Learning through Cooking?

In CEP 810 this week, I studied TPACK, which is a framework describing good teaching as the intersection of content, technology and pedagogy.  According to Dr. Mishra in his 21st Century Learning Conference Keynote, educators should not put technology in the center of their instruction, but rather “repurpose and customize existing technologies for [their] need.”  For my assignment, I had the opportunity to practice repurposing an existing technology for a new use.  Check out the video below to see how a spatula, bowl and dish can become tools to create a cheese plate.
[youtube https://www.youtube.com/watch?v=tb5hGBlErzs]
In completing this activity, I was reminded of the importance of flexible thinking.  If I had thought that I could only use a knife and cutting board to slice cheese, I would have not been able to complete the task.  I also was reminded that not all of my attempts to repurpose will be successful, as in the case of using the bowl to apply pressure.  However, by modifying and adjusting tools, better results can be obtained.

This understanding has implications for instruction.  Often times, I will not have access to the perfect tool or technology, because of cost, availability, or tech support.  I must learn and practice the repurposing of existing technology in new and innovative ways.  This will further my growth as an educator and better help my students to explore, create and share their learning.


21CLearning. (2012, March 26). Punya Mishra – Keynote Speaker @ 21st Century Learning Conference – Hong Kong 2012. [Video file]. Retrieved from https://www.youtube.com/watch?v=9bwXYa91fvQ

Weaving in the Ends: Networked Learning Project Conclusion

Over the past few week, I have embarked on a learning journey.  Using only internet resources, with an emphasis on YouTube videos and Help Forums, I became a novice at embroidery.  This video shows my journey of learning how to embroider using online resources.

[youtube https://www.youtube.com/watch?v=QoI326L-8g4]

Through this Networked Learning Project, I was able to apply the learning and cognitive theories about which I had read in CEP 810.  As a teacher, I believe that educators need to be continually learning in order to better our instruction.  As a result of this project, I also believe that lifelong learning is essential to my profession in order to better relate to the learning taking place in my classroom.

Learning how to do something using the internet was not new for me.  I use the internet on a weekly, if not daily, basis to figure out how to fix technology at school, teach a specific skill, and search for resources for my students and staff.  For example, one day I was tasked with putting iPad cases on our school’s new devices.  Those cases were so stiff and protective that I wasn’t sure how to manipulate them.  I turned to YouTube, and sure enough, a middle school student walked me through applying the case and screen protector.

However, learning a new skill to complete a personal project using only video and forums was a challenge.  Being restricted to videos and other online materials was initially scary as I usually begin new personal projects searching books and other written materials.  I also wanted to go to my crafty friends and ask them how to embroider.  I thought I needed an in-person coach to examine my technique and give me tips. What I discovered through this project, though, was that I had resources available to me at any time and place.  I could go back and review a video if I got stuck in the middle of a stitch.  I could share ideas and gain tips from crafters around the world.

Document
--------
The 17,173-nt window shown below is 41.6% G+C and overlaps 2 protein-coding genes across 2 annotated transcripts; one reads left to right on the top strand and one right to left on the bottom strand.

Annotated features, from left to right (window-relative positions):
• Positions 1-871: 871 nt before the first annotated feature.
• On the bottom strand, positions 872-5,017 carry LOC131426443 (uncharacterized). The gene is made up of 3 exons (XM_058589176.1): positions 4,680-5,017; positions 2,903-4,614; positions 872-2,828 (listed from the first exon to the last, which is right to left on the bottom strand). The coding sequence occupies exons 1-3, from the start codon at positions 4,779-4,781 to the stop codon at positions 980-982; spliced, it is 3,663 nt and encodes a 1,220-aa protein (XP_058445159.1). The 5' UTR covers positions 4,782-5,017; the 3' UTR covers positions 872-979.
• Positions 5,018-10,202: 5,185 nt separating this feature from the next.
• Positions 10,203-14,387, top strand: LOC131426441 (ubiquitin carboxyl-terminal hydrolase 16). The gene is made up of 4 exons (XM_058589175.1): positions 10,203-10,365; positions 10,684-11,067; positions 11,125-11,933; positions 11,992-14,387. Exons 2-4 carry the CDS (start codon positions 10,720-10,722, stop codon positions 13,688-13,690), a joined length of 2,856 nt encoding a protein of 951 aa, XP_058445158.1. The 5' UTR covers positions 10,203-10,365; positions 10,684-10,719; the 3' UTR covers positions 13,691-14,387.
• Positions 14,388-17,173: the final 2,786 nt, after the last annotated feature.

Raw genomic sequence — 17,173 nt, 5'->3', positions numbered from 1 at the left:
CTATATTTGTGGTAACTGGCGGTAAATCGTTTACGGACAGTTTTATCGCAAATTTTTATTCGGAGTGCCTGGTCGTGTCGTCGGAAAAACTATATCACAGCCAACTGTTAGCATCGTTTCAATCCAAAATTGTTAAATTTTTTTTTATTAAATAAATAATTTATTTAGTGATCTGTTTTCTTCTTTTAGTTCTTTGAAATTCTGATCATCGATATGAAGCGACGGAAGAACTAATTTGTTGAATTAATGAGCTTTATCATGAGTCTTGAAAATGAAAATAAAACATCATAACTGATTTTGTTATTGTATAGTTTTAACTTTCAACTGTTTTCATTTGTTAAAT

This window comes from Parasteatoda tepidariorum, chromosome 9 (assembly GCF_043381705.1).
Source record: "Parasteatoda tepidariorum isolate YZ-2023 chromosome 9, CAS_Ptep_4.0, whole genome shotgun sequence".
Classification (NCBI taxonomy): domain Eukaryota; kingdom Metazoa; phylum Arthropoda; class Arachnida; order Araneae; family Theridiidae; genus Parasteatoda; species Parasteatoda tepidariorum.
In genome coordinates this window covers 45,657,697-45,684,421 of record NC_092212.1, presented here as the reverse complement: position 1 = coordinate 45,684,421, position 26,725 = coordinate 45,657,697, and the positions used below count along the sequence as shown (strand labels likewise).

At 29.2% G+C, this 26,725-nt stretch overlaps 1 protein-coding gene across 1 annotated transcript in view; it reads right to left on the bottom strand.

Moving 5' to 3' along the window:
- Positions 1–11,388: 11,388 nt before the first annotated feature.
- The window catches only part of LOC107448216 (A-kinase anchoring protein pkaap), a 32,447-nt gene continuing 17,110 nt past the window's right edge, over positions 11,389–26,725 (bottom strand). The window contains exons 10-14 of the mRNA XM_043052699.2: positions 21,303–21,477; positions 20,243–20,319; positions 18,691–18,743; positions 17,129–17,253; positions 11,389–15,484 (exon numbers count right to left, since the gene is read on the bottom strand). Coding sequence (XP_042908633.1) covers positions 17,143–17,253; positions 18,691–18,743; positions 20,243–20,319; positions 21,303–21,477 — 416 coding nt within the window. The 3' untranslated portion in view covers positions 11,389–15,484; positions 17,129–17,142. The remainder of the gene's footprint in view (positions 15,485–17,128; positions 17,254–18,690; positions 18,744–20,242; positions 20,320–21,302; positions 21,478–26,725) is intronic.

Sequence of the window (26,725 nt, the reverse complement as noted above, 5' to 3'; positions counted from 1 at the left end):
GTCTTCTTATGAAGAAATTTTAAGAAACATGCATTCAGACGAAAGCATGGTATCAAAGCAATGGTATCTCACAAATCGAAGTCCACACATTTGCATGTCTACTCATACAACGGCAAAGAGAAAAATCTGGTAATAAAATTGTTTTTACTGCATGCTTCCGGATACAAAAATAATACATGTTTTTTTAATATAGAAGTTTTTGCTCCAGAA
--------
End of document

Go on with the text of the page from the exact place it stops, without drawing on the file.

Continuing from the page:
After reflecting on networked learning, I will definitely continue to learn in this manner, and I will encourage my students and colleagues to learn this way too.  It is a flexible, personalized, and ultimately community-based approach to learning.  The video format helped this visual learner, and the availability of text further supported my understanding.  I recognize that I wasn’t thoroughly connected to the embroidery community while learning basic stitches, and would have benefited from a more active participation in the online community.  In the future, I will take advantage of the online sewing circle.

Reading and Creating in the 21st Century: a Lesson Plan


Creating enthusiasm around reading is one of the aspects of school librarianship that brings me the
most joy.  Daily, I have the privilege to connect students with an author, series, or genre, which motivates them to read, thereby building their skills as readers.  However, when I witness students telling their peers about a book that was recommended to them, and an entire grade level becomes captivated by Margaret Peterson Haddix’s Among the Hidden series for example, I know that I have fulfilled my job at a deep level.

Over the past month, I have been working with a 5th grade class during the English Language Arts portion of their day.  Students have been reading books in groups of 2s and 3s.  In collaborating with the classroom teacher, as well as other librarians in my district, we discussed how students could share what they had learned in their reading partnerships. Since I’ve been enrolled in CEP 810, and have recently been reflecting on learning competencies for our digital world, I developed a plan for an iMovie book trailer lesson, and look forward to sharing it with my team.